Hey, I'll bow to your knowledge on this as I am no IT / MS expert, but I'd like to think Parallels have taken this into account already one way or another. Question: If you were operating Windows 8 in a VM wouldn't you already be using Windows tools? Isn't the point that IT would not be using iWorks, they'd still be using their beloved Office, only from an iPad.
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post #49 of 69
Quote:
Originally Posted by digitalclips View Post

Question: If you were operating Windows 8 in a VM wouldn't you already be using Windows tools? Isn't the point that IT would not be using iWorks, they'd still be using their beloved Office, only from an iPad.

Sure, if you are running Windows in Parallels it behaves just like any other Windows machine (for the most part). My original comment was in reply to corporations tossing MS out altogether, which I think is unlikely but not so much because of Office. I was referring the difficulties of using a Mac to traverse a typical Windows corporate network with Active Directory which is very Windows centric. I am not at all familiar with how Parallels Access works, but in general, if it is connecting to your Mac which has no Windows installed it probably won't help much in terms of facilitating seamless access to a Windows corporate network.

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post #50 of 69
Quote:
Originally Posted by Gazoobee View Post

The part about working with word is hilarious.  It basically turns Word into Pages for iOS by using the pages gestures and the pages toolbar popup.

Like you say though, it doesn't show what happens when you go near that nightmare toolbar at the top of Word for OS X.  Pages on iOS does most of what Word's ribbon does with just a few buttons.

There's another demo here that shows the filesystem dialog:



For a while, people have wondered what a touch-based OS X would be like and from what I can see, it looks like iOS. The limitations with iOS vs the Mac really just come down to the available software and sharing files between apps. As far as interaction with the software, it pretty much has to behave like iOS with full-screen windows to be useable.
post #51 of 69
Quote:
Originally Posted by Marvin View Post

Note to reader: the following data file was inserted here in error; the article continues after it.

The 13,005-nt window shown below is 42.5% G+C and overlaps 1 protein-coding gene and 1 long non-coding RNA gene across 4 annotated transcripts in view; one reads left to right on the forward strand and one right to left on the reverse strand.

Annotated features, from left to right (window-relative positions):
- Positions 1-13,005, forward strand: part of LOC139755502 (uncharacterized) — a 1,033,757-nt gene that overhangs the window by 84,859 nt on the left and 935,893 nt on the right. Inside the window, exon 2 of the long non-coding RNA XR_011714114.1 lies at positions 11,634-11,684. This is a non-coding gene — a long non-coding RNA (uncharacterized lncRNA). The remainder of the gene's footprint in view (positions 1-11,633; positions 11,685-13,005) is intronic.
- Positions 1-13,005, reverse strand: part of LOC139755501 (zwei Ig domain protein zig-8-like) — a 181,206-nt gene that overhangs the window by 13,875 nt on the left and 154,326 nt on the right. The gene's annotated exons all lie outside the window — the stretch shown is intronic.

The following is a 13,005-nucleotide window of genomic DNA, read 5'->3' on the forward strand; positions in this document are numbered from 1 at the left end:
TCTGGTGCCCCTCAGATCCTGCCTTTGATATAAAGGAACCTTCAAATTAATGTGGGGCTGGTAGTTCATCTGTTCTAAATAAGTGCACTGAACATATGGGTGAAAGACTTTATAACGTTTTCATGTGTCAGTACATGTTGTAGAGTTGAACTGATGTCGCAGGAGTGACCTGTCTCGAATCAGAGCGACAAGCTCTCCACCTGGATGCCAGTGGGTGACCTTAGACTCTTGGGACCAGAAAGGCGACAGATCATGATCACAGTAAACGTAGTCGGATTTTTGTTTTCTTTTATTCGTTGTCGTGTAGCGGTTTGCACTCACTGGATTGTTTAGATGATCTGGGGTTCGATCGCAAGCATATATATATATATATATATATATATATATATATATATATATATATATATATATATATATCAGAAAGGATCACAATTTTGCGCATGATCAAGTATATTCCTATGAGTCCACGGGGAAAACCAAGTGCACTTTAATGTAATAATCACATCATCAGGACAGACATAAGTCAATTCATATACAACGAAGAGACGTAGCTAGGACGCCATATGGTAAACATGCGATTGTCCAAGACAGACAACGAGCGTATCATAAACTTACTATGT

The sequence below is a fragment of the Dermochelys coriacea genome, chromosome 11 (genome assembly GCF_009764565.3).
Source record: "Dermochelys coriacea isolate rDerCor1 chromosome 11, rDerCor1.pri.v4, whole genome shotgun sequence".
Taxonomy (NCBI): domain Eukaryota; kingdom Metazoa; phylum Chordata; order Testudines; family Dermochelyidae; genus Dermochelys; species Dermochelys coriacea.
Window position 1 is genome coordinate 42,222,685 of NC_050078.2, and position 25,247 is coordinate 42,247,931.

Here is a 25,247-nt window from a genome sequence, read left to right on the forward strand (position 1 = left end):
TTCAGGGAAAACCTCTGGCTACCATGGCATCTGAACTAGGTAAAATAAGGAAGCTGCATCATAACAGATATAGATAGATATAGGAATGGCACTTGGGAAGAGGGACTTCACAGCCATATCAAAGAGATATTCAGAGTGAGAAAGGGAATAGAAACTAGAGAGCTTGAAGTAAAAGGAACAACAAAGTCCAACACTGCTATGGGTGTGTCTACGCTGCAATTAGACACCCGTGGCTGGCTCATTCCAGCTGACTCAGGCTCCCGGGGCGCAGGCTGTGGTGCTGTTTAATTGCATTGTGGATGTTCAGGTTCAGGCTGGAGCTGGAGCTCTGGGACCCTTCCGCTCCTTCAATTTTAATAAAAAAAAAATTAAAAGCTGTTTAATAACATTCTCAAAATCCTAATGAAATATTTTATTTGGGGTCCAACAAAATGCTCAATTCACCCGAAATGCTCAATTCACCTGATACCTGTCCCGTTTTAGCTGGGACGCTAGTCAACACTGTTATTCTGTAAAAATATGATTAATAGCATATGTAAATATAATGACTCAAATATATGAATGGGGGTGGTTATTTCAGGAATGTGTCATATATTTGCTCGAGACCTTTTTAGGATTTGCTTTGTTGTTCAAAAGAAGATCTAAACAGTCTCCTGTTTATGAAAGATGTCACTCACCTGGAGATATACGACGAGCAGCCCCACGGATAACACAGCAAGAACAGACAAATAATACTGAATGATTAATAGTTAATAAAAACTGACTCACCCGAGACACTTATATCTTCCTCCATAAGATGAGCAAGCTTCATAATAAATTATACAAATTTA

There's another demo here that shows the filesystem dialog:



For a while, people have wondered what a touch-based OS X would be like and from what I can see, it looks like iOS. The limitations with iOS vs the Mac really just come down to the available software and sharing files between apps. As far as interaction with the software, it pretty much has to behave like iOS with full-screen windows to be useable.

Thanks for the link. Very impressive indeed. This also shows that SaaS for iPad is virtually limitless with zero rewriting of the code for iOS per se. Here is an idea for the like's of Adobe ... You could rent time on any application there is for Mac or PC when ever needed, no need for annual rental or purchases. Kind of like the Lynda.com system only for applications rather than training videos. In fact, if I were Lynda, I'd be looking at training with application rental as an option!
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post #52 of 69
Quote:
Originally Posted by pmz View Post

Can't believe this needs to be pointed out, but from the comments so far, it apparently does...

 

 

VNC APPS ARE FOR: Accessing a Mac or PC that you are away from, from another Mac, PC, iPad, iPhone.

 

 

PARALLELS ACCESS IS FOR: Running Mac or PC apps at near-native behavior on an iPad.

 

Except the apps in Parallels are still running on your Mac or PC that you are away from...it's not like they are actually running on the iPad.
post #53 of 69
Quote:
Originally Posted by richsadams View Post

If this works as advertised (and having used Parallels for several years, I've no reason to believe that it won't) it will be a final nail in the MS Surface's coffin...plus another push into full-on Enterprise use.

You can't see the coffin for the nails.

post #54 of 69
Quote:
Originally Posted by Marvin View Post

There's another demo here that shows the filesystem dialog:

 

That is a nice demo. I now have a little bit better understanding of how it works. The file open dialog does show all the files, but only to pick one to open. I wonder if you have access to the Finder in general, to move, copy, rename, delete, create folders, etc. I still think I prefer VNC with my MBP -> Mac Pro, but Parallels Access is pretty impressive. I just don't like any limitations at all which is why I don't ever try to do any real productivity work on my iPad. I want the full power of OS X when I need to do real work, but that is just me because I'm sure many people can get by with an iPad. My work requires a lot Adobe CS which definitely needs the full desktop.

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post #55 of 69
Quote:
Originally Posted by Mooch View Post

 

Except the apps in Parallels are still running on your Mac or PC that you are away from...it's not like they are actually running on the iPad.

 

Except that the ENTIRE PURPOSE of Parallels Access is to NOT be just another VNC client that lets you slowly peck away at an App running on your machine...it optimizes everything so that the experience is as close to native as possible.